Monday, February 19, 2018

Getting the most out of reading Compromised by the Prince's Touch #1

I loved writing Nikolay's story! The reason? Because it's more than just a romance. There are layers upon layers to appreciate, not unlike Russian culture itself. But because of that, Nikolay's story is for a very sophisticated reader's palate.  I want to start with a short post here about the general construction of the story and the series.

The series as whole addresses some aspect of Russian culture, history  and lifestyle in each of the books as well as addressing the immigrant story--a theme that remains relevant throughout the ages but is particularly relevant in today's news. Nikolay's story looks at the historical dilemma of change vs. tradition, something that Russian history is cyclically fraught with revolt attempts. Do not think the idea of a Russian revolution is limited to the 1917 revolution. in 1648 it was the Moscow Uprising, in 1682 it was another Moscow Uprising, in 1698 it was the Streltsky uprising, there's a pair of attempted revolts in 1817 and again in 1825 (those two are the ones Nikolay's story is built around).  There was the 1905 revolt which encouraged Nikolas II to move from a monarchy to a constitutional monarchy etc.  There are more, but enough said. You get the point. The series translates that tension between change and tradition into the world of Kuban, a fictional southern Russian Cossack kingdom with a repressive Tsar who refuses to reform.

Nikolay's story rotates around the St. Petersburg palace revolts, which were attempts to put a less repressive Tsar on the Russian throne. Some historical points to note: After the 1817 revolt, those who fled went abroad as one of their hiding places. And yes, cells abroad did continue to plot, and yes, the plotters for this revolution which would eventually take place in 1825 were high ranking military officers and nobles, which made it unique. So, it's not implausible that Alexei Grigoriev would be entertaining such notions or that he'd approach the discontent expatriate, Prince Nikolay for help. Nikolay is ideal-- he's a military officer and he's a prince.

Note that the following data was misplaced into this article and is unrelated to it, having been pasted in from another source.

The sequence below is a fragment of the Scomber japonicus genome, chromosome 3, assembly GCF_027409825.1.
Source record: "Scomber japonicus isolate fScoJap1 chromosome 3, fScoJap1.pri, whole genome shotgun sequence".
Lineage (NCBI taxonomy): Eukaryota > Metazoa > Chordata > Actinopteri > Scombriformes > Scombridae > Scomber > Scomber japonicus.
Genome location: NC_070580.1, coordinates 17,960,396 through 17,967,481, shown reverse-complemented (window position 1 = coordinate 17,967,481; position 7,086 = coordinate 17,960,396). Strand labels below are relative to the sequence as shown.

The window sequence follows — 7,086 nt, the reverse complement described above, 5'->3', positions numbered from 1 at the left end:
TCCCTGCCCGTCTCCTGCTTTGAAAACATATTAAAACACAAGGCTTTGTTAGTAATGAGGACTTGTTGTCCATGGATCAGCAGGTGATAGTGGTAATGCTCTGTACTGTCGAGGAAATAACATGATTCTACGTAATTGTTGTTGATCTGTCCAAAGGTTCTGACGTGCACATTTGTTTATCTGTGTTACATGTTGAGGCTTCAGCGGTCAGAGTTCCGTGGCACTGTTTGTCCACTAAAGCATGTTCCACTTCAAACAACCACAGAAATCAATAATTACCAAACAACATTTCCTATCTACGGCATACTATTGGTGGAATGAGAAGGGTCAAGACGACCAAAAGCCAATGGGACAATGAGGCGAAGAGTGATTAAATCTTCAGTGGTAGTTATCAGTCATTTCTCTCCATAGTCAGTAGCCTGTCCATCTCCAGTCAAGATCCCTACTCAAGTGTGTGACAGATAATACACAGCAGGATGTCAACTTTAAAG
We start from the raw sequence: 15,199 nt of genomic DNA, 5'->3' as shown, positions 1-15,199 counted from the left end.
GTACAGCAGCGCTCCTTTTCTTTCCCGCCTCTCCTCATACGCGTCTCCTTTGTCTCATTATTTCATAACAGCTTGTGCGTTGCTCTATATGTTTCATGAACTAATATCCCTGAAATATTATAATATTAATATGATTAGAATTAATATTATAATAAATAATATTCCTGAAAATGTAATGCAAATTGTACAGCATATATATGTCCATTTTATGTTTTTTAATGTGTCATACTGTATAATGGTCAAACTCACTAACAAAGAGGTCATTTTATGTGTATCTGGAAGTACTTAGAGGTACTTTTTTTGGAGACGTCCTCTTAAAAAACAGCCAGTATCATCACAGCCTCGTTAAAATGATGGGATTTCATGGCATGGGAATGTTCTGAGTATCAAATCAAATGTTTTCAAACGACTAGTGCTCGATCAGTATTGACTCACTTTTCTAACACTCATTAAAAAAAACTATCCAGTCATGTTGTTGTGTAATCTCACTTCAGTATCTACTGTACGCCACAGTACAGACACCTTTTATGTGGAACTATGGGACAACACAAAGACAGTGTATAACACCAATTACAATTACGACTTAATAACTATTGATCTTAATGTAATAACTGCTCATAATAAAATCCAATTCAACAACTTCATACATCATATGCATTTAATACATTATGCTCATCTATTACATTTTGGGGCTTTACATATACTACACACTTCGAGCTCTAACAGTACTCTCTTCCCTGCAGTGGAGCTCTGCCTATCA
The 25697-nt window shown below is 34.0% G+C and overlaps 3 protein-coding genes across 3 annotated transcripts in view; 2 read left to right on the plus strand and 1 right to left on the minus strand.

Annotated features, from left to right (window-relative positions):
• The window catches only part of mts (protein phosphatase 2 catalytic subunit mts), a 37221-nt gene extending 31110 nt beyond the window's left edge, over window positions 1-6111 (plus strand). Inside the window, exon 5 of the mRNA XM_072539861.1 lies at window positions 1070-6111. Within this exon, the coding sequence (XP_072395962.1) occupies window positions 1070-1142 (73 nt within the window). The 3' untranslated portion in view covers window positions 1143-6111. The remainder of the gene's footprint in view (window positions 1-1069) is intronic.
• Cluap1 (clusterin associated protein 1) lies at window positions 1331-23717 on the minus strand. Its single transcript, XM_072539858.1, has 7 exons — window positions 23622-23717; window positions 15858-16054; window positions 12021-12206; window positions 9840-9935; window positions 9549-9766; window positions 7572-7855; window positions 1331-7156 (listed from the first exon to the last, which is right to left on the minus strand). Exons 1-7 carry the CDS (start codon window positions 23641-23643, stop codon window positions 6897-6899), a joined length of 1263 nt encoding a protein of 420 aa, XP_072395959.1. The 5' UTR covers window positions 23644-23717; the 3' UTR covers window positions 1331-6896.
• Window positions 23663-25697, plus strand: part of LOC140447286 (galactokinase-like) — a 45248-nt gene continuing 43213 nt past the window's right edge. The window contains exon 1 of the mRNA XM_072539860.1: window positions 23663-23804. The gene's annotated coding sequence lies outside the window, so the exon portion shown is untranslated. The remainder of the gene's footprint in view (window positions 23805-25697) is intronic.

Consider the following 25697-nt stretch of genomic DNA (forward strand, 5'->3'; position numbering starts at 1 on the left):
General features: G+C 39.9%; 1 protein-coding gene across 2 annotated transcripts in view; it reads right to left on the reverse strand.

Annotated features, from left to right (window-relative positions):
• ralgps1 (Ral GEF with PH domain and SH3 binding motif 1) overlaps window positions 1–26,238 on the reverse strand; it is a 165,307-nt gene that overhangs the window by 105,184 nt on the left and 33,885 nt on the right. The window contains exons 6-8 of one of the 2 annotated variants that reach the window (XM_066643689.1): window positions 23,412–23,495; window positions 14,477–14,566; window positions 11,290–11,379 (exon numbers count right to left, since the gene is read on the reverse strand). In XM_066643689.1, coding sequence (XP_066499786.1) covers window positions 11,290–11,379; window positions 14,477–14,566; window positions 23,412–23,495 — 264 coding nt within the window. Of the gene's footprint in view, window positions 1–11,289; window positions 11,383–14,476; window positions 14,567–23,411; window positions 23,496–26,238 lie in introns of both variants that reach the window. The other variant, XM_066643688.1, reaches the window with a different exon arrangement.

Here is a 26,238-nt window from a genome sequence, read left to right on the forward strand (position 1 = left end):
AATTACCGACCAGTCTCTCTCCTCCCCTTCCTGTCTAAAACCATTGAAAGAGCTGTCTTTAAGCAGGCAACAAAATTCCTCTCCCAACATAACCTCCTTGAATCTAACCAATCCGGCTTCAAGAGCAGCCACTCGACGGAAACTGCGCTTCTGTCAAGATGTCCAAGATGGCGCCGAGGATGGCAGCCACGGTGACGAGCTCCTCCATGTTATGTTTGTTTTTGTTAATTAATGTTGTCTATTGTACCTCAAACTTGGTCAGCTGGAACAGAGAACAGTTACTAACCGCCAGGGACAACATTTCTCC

Second, there is indeed a secret society called the Union of Salvation and they did indeed have two arms, a northern and southern branch. Nikolay would have been a likely member.

Third, there were indeed several arms dealers and consortiums willing to sell arms to international parties after the Napoleonic Wars. These arms manufacturers no longer had the bulk outlet they once had in the English army in a time of peace and were eagerly looking for new markets.  Cabot Roan, the man who does the arm deals with Grigoriev is featured in Book #4 of the Wallflowers to Wives series, "Marrying the Rebellious  Miss," as the villain.

Fourth, Kuban is a real geographic region populated by Cossacks and by those who were willing to move there. Russian colonized the Kuban region in an attempt to make it a buffer between Russia and the Ottoman empire beginning in the 1700s.  A series of forts were built there and civilization followed. But beyond that, the rest is my own imaginings.

The second world-building layer I want to point out is the subtle nod to Russian literature. This book is scopey, especially for a historical series book. Like many Russian novels, this story takes place against the backdrop of sweeping events. Think Dr. Zhivago, Anna Karenina etc. this story is about two people finding one another against events so much larger than themselves, a reminder that even in times of trouble and conflict, love trumps all.

I hope you enjoy the subsequent posts about Nikolay and Klara's story!! And I hope they intrigue you to read the book.

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